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Yosh Halberstam

Personal Details

First Name:Yosh
Middle Name:
Last Name:Halberstam
Suffix:
RePEc Short-ID:pha674

Affiliation

Department of Economics
University of Toronto

Toronto, Canada
http://www.economics.utoronto.ca/

: (416) 978-4724

150 St. George Street, Toronto, Ontario
RePEc:edi:deutoca (more details at EDIRC)

Research output

as
Jump to: Working papers

Working papers

  1. Yosh Halberstam & Brian Knight, 2014. "Homophily, Group Size, and the Diffusion of Political Information in Social Networks: Evidence from Twitter," NBER Working Papers 20681, National Bureau of Economic Research, Inc.
  2. Leah Brooks & Yosh Halberstam & Justin Phillips, 2012. "Spending within limits: Evidence from municipal fiscal restraints," Finance and Economics Discussion Series 2012-52, Board of Governors of the Federal Reserve System (U.S.).

Citations

Many of the citations below have been collected in an experimental project, CitEc, where a more detailed citation analysis can be found. These are citations from works listed in RePEc that could be analyzed mechanically. So far, only a minority of all works could be analyzed. See under "Corrections" how you can help improve the citation analysis.

Working papers

  1. Yosh Halberstam & Brian Knight, 2014. "Homophily, Group Size, and the Diffusion of Political Information in Social Networks: Evidence from Twitter," NBER Working Papers 20681, National Bureau of Economic Research, Inc.

    Cited by:

    1. Enikolopov, Ruben & Makarin, Alexey & Petrova, Maria, 2016. "Social Media and Protest Participation: Evidence from Russia," CEPR Discussion Papers 11254, C.E.P.R. Discussion Papers.
    2. Shertzer, Allison, 2016. "Immigrant group size and political mobilization: Evidence from European migration to the United States," Journal of Public Economics, Elsevier, vol. 139(C), pages 1-12.
    3. Fabrizio Germano & Francesco Sobbrio, 2017. "Opinion Dynamics via Search Engines (and other Algorithmic Gatekeepers)," Working Papers 962, Barcelona Graduate School of Economics.
    4. Yuriy Gorodnichenko & Tho Pham & Oleksandr Talavera, 2018. "Social media, sentiment and public opinions: Evidence from #Brexit and #USElection," Working Papers 2018-01, Swansea University, School of Management.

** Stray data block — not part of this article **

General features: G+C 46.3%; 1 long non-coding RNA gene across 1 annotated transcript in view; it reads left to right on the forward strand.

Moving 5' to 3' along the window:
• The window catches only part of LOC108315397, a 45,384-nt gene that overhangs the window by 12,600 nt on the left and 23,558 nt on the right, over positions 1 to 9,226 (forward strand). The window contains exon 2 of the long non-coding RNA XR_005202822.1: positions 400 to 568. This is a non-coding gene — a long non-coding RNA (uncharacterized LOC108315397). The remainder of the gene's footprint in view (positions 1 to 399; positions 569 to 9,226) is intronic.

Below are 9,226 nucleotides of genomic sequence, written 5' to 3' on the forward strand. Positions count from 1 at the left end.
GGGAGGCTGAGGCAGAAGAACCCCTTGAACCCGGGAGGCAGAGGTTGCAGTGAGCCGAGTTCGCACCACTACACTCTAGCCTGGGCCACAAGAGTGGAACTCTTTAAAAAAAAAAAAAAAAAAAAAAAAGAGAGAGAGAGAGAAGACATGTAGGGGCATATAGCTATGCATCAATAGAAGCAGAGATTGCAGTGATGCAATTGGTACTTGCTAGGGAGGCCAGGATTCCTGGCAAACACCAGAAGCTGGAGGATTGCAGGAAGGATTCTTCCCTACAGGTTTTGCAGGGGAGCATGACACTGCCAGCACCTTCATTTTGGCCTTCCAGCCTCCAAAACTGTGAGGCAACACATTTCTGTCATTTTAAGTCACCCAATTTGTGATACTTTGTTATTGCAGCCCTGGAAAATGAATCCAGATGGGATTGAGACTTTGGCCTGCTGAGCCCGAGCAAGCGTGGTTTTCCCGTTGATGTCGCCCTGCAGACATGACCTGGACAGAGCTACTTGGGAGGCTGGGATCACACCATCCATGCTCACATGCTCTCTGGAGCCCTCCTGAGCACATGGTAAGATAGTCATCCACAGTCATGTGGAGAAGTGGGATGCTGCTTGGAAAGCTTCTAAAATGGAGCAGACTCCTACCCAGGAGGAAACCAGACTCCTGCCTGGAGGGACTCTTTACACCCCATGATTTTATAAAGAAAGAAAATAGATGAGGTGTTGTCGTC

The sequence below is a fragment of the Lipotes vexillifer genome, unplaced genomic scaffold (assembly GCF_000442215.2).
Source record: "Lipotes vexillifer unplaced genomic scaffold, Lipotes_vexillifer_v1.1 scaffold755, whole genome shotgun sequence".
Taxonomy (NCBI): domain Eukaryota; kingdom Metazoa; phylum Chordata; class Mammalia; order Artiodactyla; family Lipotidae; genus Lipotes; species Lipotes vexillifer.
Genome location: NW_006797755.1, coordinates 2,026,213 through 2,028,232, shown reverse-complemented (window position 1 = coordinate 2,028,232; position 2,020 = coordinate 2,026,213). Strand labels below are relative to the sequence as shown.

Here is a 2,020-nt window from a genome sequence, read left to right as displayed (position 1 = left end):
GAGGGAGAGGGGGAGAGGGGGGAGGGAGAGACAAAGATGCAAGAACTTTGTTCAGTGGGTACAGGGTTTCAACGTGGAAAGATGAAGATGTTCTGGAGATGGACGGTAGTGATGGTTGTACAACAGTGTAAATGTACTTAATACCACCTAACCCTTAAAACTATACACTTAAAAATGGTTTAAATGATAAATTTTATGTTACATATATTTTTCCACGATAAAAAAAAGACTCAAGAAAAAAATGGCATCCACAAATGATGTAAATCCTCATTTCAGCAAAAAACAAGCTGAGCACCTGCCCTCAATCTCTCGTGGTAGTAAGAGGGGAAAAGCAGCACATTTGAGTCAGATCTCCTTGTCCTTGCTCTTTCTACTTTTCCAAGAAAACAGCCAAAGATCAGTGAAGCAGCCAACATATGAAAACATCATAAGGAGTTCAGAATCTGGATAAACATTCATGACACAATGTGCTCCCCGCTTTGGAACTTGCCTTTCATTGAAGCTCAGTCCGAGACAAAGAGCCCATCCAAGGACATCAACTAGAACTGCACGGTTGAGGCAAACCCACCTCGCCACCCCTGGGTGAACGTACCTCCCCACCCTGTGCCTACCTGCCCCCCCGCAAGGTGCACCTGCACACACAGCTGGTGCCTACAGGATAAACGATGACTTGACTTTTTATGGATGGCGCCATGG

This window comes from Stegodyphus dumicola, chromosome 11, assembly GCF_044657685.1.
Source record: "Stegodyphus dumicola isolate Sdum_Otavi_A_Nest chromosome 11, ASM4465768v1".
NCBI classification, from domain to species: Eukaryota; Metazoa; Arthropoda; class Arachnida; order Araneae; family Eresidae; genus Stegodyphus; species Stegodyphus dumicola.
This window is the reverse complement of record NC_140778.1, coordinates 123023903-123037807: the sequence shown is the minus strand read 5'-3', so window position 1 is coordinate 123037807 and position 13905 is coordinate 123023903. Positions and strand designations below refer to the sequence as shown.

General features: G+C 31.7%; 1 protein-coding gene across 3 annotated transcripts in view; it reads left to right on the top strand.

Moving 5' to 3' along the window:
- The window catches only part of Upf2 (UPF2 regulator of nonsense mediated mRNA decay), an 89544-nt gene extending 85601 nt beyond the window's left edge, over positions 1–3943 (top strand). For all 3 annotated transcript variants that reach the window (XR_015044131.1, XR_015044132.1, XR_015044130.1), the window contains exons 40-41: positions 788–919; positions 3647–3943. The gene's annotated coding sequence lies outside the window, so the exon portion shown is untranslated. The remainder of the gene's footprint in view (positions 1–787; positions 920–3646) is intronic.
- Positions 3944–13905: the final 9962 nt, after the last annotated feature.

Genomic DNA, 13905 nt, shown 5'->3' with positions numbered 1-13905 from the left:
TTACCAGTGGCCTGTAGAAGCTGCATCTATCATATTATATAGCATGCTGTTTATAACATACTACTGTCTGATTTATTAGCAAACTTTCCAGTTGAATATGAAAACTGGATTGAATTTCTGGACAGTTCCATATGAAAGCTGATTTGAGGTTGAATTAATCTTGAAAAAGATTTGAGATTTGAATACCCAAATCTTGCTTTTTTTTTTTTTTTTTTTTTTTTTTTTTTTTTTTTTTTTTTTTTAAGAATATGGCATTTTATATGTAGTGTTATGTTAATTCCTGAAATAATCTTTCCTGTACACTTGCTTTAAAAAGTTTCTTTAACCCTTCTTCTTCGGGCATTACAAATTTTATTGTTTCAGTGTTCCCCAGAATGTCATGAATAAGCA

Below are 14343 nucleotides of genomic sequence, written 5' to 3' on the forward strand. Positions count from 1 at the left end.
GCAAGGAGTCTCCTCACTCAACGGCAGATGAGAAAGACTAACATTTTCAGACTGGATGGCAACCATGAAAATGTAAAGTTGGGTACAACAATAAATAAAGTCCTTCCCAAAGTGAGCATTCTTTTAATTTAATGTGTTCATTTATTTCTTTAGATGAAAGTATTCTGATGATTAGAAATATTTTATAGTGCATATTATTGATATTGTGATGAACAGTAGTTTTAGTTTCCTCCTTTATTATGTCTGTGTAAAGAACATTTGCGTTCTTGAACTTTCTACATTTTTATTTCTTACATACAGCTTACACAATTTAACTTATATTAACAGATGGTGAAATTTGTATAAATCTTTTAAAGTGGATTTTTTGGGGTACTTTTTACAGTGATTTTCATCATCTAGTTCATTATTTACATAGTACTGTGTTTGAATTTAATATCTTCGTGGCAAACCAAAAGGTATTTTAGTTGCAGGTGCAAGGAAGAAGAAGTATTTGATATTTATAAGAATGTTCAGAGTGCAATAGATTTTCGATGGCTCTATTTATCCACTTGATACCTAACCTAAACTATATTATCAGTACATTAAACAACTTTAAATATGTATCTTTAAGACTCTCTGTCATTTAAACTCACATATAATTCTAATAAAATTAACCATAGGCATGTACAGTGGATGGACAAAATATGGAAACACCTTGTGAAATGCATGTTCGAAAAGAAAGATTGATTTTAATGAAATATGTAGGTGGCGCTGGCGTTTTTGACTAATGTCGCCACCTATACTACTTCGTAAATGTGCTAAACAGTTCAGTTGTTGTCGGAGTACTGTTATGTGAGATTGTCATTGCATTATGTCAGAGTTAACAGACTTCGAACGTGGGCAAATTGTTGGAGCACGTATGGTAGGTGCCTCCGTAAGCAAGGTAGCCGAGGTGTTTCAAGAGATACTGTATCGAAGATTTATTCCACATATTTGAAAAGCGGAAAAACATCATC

5. Kodila-Tedika, Oasis, 2018. "Natural Resource Governance: Does Social Media Matter?," MPRA Paper 84809, University Library of Munich, Germany.
    6. Enikolopov, Ruben & Petrova, Maria & Sonin, Konstantin, 2016. "Social Media and Corruption," CEPR Discussion Papers 11263, C.E.P.R. Discussion Papers.
    7. Petrova, Maria & Sen, Ananya & Yildirim, Pinar, 2017. "Social Media and Political Donations: New Technology and Incumbency Advantage in the United States," CEPR Discussion Papers 11808, C.E.P.R. Discussion Papers.
    8. Önder, Ali Sina & Portmann, Marco & Stadelmann, David, 2015. "No Place like Home: Opinion Formation with Homophily and Implications for Policy Decisions," Working Paper Series, Center for Fiscal Studies 2015:4, Uppsala University, Department of Economics.
    9. Ascensión Andina-Díaz & José A. García-Martínez & Antonio Parravano, 2017. "The market for scoops: A dynamic approach," Working Papers 2017-03, Universidad de Málaga, Department of Economic Theory, Málaga Economic Theory Research Center.
    10. Levi Boxell & Matthew Gentzkow & Jesse M. Shapiro, 2017. "Is the Internet Causing Political Polarization? Evidence from Demographics," NBER Working Papers 23258, National Bureau of Economic Research, Inc.
    11. Clouston, Sean A.P. & Rubin, Marcie S. & Chae, David H. & Freese, Jeremy & Nemesure, Barbara & Link, Bruce G., 2017. "Fundamental causes of accelerated declines in colorectal cancer mortality: Modeling multiple ways that disadvantage influences mortality risk," Social Science & Medicine, Elsevier, vol. 187(C), pages 1-10.

  2. Leah Brooks & Yosh Halberstam & Justin Phillips, 2012. "Spending within limits: Evidence from municipal fiscal restraints," Finance and Economics Discussion Series 2012-52, Board of Governors of the Federal Reserve System (U.S.).

    Cited by:

    1. Stephen Coate, 2014. "Optimal Fiscal Limits," NBER Working Papers 20643, National Bureau of Economic Research, Inc.
    2. Mark Gradstein, 2017. "Self-Imposition Of Public Oversight," Working Papers 1711, Ben-Gurion University of the Negev, Department of Economics.
    3. Heinemann, Friedrich & Moessinger, Marc-Daniel & Yeter, Mustafa, 2018. "Do fiscal rules constrain fiscal policy? A meta-regression-analysis," European Journal of Political Economy, Elsevier, vol. 51(C), pages 69-92.
    4. Pengju Zhang, 2018. "The unintended impact of tax and expenditure limitations on the use of special districts: the politics of circumvention," Economics of Governance, Springer, vol. 19(1), pages 21-50, February.

More information

Research fields, statistics, top rankings, if available.

Statistics

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Co-authorship network on CollEc

NEP Fields

NEP is an announcement service for new working papers, with a weekly report in each of many fields. This author has had 2 papers announced in NEP. These are the fields, ordered by number of announcements, along with their dates. If the author is listed in the directory of specialists for this field, a link is also provided.
  1. NEP-URE: Urban & Real Estate Economics (2) 2012-09-16 2014-12-19. Author is listed
  2. NEP-CDM: Collective Decision-Making (1) 2014-12-19. Author is listed
  3. NEP-GEO: Economic Geography (1) 2012-09-16. Author is listed
  4. NEP-NET: Network Economics (1) 2014-12-19. Author is listed
  5. NEP-PBE: Public Economics (1) 2012-09-16. Author is listed
  6. NEP-SOC: Social Norms & Social Capital (1) 2014-12-19. Author is listed

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